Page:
Flame, 2002, 338 pages, C$10.99 mmpb, ISBN 0-340-83054-9
You really can’t argue against name recognition. Years ago, Mil Millington started a web site on which he started posting short humorous snippets of his daily arguments with his German-born girlfriend. The web site was a big hit, up to and including being ripped off in one of Britain’s biggest newspaper. Apologies, compensation and writing gigs from competing newspapers soon followed, along with a book deal. When looking around for a title and subject matter, Millington played it safe and resorted to the good old “write what you know” axiom: His first novel shares both a title and a basic premise with the web site that launched his career.
Narrated by ordinary Brit bloke Pel Dalton, Things My Girlfriend and I Have Argued About is not too dissimilar to the post-Bridget Jones wave of chick-lit, or the Nick Hornby “male confessional” sub-genre: Tales of young adults lost in today’s society, trying to do the best they can with what life handed over. Pel is the classic underachiever, working in IT for a university library and trying to do as little as possible in order to make it from one day to another. His self-deprecating narration is immediately sympathetic, but he’s hardly the star of the novel.
Oh no, that honour would have to go to Ursula, his German girlfriend. Much like what we know of Millington’s home life through his web site (though Millington assures us that it’s not an autobiography), the two of them are constantly arguing about the most ordinary things. Pel, of course, never wins. But don’t get the impression that the two of them are unhappy: As Pel’s work life becomes increasingly chaotic, the comforting crazy routine of his home life is just about the only thing keeping him grounded. In an interesting twist on the usual fictional relationships, they argue because they feel so comfortable together, not because it’s driving them apart.
But the plot of the novel itself is nothing more than a clothesline on which to hang a series of humour vignettes. A trip to Germany is nothing but an excuse to riff on Anglo-German relations, in-laws, ski accidents and travel woes. Pel’s troubles at the office keep escalating to an absurd crescendo of wild circumstances that wouldn’t be misplaced in a thriller. Naturally, everything just keeps getting funnier as his life goes from bad to worse. If you’re looking for a laugh-aloud novel, this is it. Pel’s narration is packed with good lines, and there’s something for everyone as he goes from a rotten office job to a home life that’s no less stressful. A good assortment of supporting characters does a lot to complicate Pel’s situation… and crank up the laughs. The fact that Pel himself isn’t the most competent character around is funny, but the increasingly dysfunctional characters that surround him are even funnier. It’s a fast read, a good read and Anglophiles will find a lot to love in the dry British narration.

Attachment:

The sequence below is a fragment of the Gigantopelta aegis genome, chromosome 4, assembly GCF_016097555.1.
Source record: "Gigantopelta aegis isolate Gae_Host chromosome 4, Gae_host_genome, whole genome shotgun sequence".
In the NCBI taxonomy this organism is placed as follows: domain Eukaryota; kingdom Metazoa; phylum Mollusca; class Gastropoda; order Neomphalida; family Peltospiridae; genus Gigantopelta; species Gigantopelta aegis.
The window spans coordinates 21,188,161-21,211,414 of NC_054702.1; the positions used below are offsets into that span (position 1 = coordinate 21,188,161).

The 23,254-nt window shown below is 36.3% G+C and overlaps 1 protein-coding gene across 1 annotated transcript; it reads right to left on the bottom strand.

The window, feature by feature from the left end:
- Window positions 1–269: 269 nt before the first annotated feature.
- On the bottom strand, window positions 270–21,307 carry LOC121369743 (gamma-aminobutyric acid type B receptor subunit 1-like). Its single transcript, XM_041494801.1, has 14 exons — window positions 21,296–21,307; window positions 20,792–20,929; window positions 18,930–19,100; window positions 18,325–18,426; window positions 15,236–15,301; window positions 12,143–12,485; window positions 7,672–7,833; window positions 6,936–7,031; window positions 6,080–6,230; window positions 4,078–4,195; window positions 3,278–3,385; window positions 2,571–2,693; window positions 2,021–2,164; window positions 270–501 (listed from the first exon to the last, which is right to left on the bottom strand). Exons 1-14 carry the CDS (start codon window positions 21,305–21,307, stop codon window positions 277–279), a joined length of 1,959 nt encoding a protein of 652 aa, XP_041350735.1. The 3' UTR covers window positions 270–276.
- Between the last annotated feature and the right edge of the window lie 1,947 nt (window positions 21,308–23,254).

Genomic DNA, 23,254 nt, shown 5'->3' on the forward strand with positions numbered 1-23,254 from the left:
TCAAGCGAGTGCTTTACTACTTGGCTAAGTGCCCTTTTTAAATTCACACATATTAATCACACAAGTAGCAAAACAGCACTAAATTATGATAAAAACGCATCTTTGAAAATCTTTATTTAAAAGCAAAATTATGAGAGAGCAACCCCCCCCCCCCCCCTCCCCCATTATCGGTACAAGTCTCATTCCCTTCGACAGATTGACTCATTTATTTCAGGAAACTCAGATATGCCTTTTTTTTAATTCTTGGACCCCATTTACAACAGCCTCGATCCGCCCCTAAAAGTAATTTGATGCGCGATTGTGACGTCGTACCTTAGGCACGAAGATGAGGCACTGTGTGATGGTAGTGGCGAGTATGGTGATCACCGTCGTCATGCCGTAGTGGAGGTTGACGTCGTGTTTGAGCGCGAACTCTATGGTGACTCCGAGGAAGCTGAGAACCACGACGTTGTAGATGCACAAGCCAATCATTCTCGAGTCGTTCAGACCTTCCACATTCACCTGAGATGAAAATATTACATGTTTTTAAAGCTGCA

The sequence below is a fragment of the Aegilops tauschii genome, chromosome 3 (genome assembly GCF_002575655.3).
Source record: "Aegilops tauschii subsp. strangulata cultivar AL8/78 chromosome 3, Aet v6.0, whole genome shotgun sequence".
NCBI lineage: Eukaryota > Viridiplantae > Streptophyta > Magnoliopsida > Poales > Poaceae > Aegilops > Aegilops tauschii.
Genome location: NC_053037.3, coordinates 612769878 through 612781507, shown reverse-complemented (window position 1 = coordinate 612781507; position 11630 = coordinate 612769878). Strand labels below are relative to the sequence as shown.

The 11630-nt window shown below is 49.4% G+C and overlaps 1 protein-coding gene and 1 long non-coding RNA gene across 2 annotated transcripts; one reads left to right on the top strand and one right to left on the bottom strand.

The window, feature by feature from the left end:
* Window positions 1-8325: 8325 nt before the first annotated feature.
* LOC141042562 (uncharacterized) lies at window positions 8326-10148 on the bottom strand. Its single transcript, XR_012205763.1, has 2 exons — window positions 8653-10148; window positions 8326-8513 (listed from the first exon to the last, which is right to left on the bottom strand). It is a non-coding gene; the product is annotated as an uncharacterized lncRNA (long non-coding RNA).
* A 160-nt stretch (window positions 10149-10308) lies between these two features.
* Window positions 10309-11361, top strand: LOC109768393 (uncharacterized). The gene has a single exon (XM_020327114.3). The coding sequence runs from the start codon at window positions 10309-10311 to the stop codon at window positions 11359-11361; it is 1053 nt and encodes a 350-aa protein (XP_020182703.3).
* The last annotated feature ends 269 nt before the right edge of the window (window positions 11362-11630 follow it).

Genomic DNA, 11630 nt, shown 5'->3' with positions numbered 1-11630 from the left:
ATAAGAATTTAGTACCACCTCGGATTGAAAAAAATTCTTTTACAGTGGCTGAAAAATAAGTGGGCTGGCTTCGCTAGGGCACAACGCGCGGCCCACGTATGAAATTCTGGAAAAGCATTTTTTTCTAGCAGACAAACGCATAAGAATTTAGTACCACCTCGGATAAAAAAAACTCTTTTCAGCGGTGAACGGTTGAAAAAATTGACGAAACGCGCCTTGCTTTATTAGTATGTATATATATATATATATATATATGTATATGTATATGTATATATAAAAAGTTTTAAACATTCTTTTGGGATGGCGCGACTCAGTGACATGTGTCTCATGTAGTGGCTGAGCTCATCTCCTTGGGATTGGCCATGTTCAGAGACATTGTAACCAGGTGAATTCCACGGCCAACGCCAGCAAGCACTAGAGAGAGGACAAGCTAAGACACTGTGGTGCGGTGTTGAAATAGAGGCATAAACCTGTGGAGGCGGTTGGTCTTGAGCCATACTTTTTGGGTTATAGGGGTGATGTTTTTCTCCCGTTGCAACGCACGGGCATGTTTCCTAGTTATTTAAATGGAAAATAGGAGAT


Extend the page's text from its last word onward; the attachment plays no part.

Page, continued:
The only problem with the novel is both minor and significant. As the novel unfolds, Pel gets embroiled in stranger and stranger problems at work, cumulating functions, learning dangerous secrets, rubbing shoulders with unsavoury characters and earning the enmity of his colleagues. Naive readers may expect all of this to reach a conclusion of sorts, as absurd or contrived it may be. But no: Things My Girlfriend and I Have Argued About simply stops even as everything goes up in a storm. It’s an absolutely deliberate gag: the point of the novel is to show how, even as they argue during the worst crises, Pel and Ursula are inseparable. But the effect is still one of disappointment, a vague sense of having been cheated of a resolution even as Millington took pleasure in making life hell for his protagonist with no intention whatsoever of resolving the various problems. Your tolerance for ambiguous endings will determine whether this is a book-throwing problem.
But once you ignore the ending, Mil Millington’s debut novel is perfectly adequate: fans of the web site will recognize the style and the premise, fans of modern humorous romance will be satisfied and more generalist readers will enjoy the vignettes. Purists will also note that Millington’s hardly a one-trick writer: two other novels followed this one, with no end in sight.